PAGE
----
Transforming Health Care Through Evidence and Collaboration
Transforming Health Care Through Evidence and Collaboration
The NIHCM Foundation is a nonprofit, nonpartisan organization dedicated to improving the effectiveness, efficiency and quality of America's health care system.
  • Data Insights

    Mental illness has become more common over the last decade, particularly among 18- to 25-year-olds. This Data Insights looks at trends in mental health and their implications for the future.

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  • Briefing

    NIHCM Foundation led a briefing on Capitol Hill to discuss social determinants of health and the opioid crisis with Founding President and CEO Nancy Chockley, former CMS Administrator Don Berwick, Curtis Barnett of Arkansas Blue Cross Blue Shield, Craig Samitt of Blue Cross and Blue Shield of Minnesota, and Grant Baldwin from the CDC.

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  • Data Insights

    As urbanization increases, an older, sicker and poorer population remains in rural America. Despite the health care challenges posed by these changes, promising initiatives can improve rural health.

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  • Advisory Board

    NIHCM Foundation is pleased to welcome Dr. Scott Gottlieb, Sherry Glied, PhD, and Katherine Baicker, PhD, to its distinguished Advisory Board. Their ideas and insights will advance NIHCM's mission to improve health care for millions of Americans.

    Press Release Advisory Board
  • Awards

    NIHCM Foundation hosted the 25th Annual NIHCM Awards at the Organization of American States in Washington, D.C. to recognize outstanding health care research and journalism.

    Press Release Winners Finalists
  • News

    NIHCM welcomed Secretary Azar to a meeting in March to discuss efforts by the Department of Health and Human Services to transform health care by lowering costs and improving value for patients.

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Events

November 18, 2019
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Part of the Beyond the Beltway: Health Policy Webinars for Journalists series, this webinar will explore the current landscape of the long-term care delivery system.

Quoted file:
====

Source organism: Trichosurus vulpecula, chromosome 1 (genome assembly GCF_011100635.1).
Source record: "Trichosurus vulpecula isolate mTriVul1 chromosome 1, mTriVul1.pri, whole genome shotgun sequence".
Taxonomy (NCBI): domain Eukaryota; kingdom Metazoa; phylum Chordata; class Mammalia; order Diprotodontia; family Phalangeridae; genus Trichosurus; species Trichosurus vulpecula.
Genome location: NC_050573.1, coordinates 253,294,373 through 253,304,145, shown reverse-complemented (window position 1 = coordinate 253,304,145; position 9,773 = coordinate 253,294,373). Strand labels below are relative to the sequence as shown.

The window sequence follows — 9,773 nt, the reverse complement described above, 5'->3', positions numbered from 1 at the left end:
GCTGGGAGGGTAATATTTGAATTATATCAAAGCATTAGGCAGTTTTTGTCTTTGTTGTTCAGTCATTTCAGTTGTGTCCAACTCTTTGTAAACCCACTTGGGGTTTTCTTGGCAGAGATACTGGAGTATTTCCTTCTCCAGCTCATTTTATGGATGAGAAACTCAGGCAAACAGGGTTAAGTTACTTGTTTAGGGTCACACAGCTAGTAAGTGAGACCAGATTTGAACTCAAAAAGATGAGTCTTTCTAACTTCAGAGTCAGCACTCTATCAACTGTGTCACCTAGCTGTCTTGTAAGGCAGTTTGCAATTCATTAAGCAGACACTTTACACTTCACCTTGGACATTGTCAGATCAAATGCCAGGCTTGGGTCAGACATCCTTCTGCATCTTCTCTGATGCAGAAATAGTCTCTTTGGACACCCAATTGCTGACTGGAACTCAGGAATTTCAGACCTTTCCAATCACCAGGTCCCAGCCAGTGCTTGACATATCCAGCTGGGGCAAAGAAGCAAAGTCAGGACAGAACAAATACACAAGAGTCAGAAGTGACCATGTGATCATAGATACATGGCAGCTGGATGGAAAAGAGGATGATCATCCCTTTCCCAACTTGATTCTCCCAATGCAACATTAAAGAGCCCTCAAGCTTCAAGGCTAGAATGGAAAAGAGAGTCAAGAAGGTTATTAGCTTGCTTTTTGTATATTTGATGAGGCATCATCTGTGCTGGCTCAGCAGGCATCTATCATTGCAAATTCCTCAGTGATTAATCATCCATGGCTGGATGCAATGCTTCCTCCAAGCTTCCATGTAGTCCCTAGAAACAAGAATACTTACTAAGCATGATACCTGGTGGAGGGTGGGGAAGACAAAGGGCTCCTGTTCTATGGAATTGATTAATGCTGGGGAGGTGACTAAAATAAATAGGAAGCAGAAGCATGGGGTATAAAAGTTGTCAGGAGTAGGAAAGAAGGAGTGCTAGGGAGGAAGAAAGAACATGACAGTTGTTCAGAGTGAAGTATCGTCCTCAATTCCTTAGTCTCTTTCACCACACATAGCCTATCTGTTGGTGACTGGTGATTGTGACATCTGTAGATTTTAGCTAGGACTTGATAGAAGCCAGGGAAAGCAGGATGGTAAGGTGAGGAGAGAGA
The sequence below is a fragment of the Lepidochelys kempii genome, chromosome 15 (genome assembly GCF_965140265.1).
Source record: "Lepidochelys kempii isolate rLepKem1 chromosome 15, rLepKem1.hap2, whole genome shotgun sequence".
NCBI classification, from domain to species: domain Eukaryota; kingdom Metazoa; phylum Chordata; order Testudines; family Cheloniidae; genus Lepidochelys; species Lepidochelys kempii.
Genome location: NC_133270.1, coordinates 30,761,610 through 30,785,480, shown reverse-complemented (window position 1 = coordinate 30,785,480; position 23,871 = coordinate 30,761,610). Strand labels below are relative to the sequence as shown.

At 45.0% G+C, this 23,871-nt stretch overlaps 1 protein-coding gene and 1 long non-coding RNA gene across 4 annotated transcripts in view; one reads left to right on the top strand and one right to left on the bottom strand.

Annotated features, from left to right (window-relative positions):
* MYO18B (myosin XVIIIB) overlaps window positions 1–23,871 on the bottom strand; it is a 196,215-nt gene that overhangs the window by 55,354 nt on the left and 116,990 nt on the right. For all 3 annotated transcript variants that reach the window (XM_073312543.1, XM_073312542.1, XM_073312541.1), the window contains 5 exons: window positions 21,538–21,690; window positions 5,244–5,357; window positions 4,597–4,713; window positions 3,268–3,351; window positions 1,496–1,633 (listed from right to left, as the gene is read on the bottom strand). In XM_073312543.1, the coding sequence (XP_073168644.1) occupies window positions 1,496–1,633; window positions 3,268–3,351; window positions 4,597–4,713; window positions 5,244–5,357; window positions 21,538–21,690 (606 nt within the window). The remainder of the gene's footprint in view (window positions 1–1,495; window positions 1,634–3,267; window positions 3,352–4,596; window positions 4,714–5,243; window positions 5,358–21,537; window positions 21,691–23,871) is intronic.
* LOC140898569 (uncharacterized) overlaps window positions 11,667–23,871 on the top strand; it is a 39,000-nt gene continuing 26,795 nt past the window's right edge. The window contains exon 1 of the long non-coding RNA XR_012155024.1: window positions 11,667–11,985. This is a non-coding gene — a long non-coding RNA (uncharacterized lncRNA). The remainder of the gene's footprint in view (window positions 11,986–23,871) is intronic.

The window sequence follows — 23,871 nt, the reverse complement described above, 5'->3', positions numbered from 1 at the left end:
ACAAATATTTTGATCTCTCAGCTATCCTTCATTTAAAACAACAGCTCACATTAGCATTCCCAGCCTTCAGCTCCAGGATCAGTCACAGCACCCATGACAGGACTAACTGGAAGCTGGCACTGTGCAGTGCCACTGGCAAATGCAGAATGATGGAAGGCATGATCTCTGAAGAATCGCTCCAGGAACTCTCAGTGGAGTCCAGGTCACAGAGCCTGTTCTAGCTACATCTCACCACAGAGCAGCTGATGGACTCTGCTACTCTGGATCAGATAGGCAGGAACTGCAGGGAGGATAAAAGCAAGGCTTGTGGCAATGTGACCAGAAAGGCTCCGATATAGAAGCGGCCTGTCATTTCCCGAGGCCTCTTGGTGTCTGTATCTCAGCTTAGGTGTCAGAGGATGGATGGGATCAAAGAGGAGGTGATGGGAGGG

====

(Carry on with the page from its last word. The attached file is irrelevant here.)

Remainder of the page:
November 13, 2019
Rural-Health-Webinar-Graphic

This webinar explored how leaders are leveraging the unique strengths of rural communities to develop and implement promising solutions.

In the News

November 2019
Population Health Spotlight
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How Do Providers Respond to Reference Pricing?

Why This Study Is Important

Prior research has demonstrated that patients respond to the incentives of reference pricing by shifting their demand to providers with lower prices. This study of reference pricing for three types of common surgical procedures explores whether providers respond to this shift in consumer demand by lowering their own prices in a bid to remain competitive.

What This Study Found

  • Despite initially pricing below the reference price thresholds in most cases, ambulatory surgical centers (ASCs) showed modest reductions in their prices for colonoscopy, cataract surgery and some types of joint arthroscopy after reference pricing began. ASCs may have been especially responsive to the reference pricing pressures because the targeted procedures constitute a large share of their total patient volume.
  • As a group, hospital outpatient departments (HOPDs) did not reduce their mean prices in response to demand shifts arising from reference pricing. However, HOPDs whose colonoscopy prices began above the reference price threshold did reduce their price for that procedure after reference pricing was implemented.
  • There was no evidence that providers responded to the changing incentives by lowering prices only for patients facing reference pricing. Rather, over 75 percent of the provider price reductions accrued to the insurer’s non-CalPERS population.